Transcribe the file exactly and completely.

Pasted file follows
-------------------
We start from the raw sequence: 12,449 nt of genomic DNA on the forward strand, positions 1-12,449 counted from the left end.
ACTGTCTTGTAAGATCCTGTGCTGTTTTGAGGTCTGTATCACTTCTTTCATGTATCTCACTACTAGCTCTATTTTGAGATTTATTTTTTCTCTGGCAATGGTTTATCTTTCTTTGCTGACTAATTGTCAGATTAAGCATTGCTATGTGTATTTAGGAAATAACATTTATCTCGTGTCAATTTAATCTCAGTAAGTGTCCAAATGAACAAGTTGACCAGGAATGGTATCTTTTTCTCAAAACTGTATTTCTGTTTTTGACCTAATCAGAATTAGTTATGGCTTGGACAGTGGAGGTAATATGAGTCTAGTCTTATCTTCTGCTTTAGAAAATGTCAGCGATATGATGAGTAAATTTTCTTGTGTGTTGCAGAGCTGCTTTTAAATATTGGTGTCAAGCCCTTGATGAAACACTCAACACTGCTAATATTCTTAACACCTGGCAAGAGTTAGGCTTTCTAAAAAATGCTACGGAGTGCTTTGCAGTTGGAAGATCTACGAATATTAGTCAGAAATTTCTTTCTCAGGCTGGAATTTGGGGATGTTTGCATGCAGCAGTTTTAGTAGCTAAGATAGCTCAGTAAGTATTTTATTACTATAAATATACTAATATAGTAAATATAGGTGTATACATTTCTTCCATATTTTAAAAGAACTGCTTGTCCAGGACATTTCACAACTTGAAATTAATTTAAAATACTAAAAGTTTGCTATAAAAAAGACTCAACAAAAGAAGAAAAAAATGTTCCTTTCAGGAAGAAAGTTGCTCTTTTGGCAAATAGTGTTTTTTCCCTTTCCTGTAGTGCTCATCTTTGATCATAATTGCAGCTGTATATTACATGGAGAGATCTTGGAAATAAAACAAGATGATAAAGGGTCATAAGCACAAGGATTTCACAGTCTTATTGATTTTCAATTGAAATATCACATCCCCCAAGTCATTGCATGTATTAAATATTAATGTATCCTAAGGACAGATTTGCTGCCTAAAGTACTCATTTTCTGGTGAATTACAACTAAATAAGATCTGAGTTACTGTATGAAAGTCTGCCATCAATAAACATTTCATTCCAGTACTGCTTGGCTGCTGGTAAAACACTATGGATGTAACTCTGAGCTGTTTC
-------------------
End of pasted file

We start from the raw sequence: 12,449 nt of genomic DNA on the forward strand, positions 1-12,449 counted from the left end.
ACTGTCTTGTAAGATCCTGTGCTGTTTTGAGGTCTGTATCACTTCTTTCATGTATCTCACTACTAGCTCTATTTTGAGATTTATTTTTTCTCTGGCAATGGTTTATCTTTCTTTGCTGACTAATTGTCAGATTAAGCATTGCTATGTGTATTTAGGAAATAACATTTATCTCGTGTCAATTTAATCTCAGTAAGTGTCCAAATGAACAAGTTGACCAGGAATGGTATCTTTTTCTCAAAACTGTATTTCTGTTTTTGACCTAATCAGAATTAGTTATGGCTTGGACAGTGGAGGTAATATGAGTCTAGTCTTATCTTCTGCTTTAGAAAATGTCAGCGATATGATGAGTAAATTTTCTTGTGTGTTGCAGAGCTGCTTTTAAATATTGGTGTCAAGCCCTTGATGAAACACTCAACACTGCTAATATTCTTAACACCTGGCAAGAGTTAGGCTTTCTAAAAAATGCTACGGAGTGCTTTGCAGTTGGAAGATCTACGAATATTAGTCAGAAATTTCTTTCTCAGGCTGGAATTTGGGGATGTTTGCATGCAGCAGTTTTAGTAGCTAAGATAGCTCAGTAAGTATTTTATTACTATAAATATACTAATATAGTAAATATAGGTGTATACATTTCTTCCATATTTTAAAAGAACTGCTTGTCCAGGACATTTCACAACTTGAAATTAATTTAAAATACTAAAAGTTTGCTATAAAAAAGACTCAACAAAAGAAGAAAAAAATGTTCCTTTCAGGAAGAAAGTTGCTCTTTTGGCAAATAGTGTTTTTTCCCTTTCCTGTAGTGCTCATCTTTGATCATAATTGCAGCTGTATATTACATGGAGAGATCTTGGAAATAAAACAAGATGATAAAGGGTCATAAGCACAAGGATTTCACAGTCTTATTGATTTTCAATTGAAATATCACATCCCCCAAGTCATTGCATGTATTAAATATTAATGTATCCTAAGGACAGATTTGCTGCCTAAAGTACTCATTTTCTGGTGAATTACAACTAAATAAGATCTGAGTTACTGTATGAAAGTCTGCCATCAATAAACATTTCATTCCAGTACTGCTTGGCTGCTGGTAAAACACTATGGATGTAACTCTGAGCTGTTTC